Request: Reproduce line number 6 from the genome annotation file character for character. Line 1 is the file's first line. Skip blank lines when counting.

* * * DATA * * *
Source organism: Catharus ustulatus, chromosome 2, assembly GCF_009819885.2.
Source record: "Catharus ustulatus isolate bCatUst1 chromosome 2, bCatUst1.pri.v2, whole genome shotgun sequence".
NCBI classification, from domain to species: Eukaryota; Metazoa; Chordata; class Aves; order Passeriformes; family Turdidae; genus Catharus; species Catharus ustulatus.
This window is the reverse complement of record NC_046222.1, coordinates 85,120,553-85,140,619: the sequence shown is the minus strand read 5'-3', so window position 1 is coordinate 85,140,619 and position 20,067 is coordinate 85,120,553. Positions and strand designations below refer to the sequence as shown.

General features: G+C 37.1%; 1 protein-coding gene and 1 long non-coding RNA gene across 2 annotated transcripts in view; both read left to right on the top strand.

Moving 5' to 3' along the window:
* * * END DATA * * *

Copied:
Moving 5' to 3' along the window: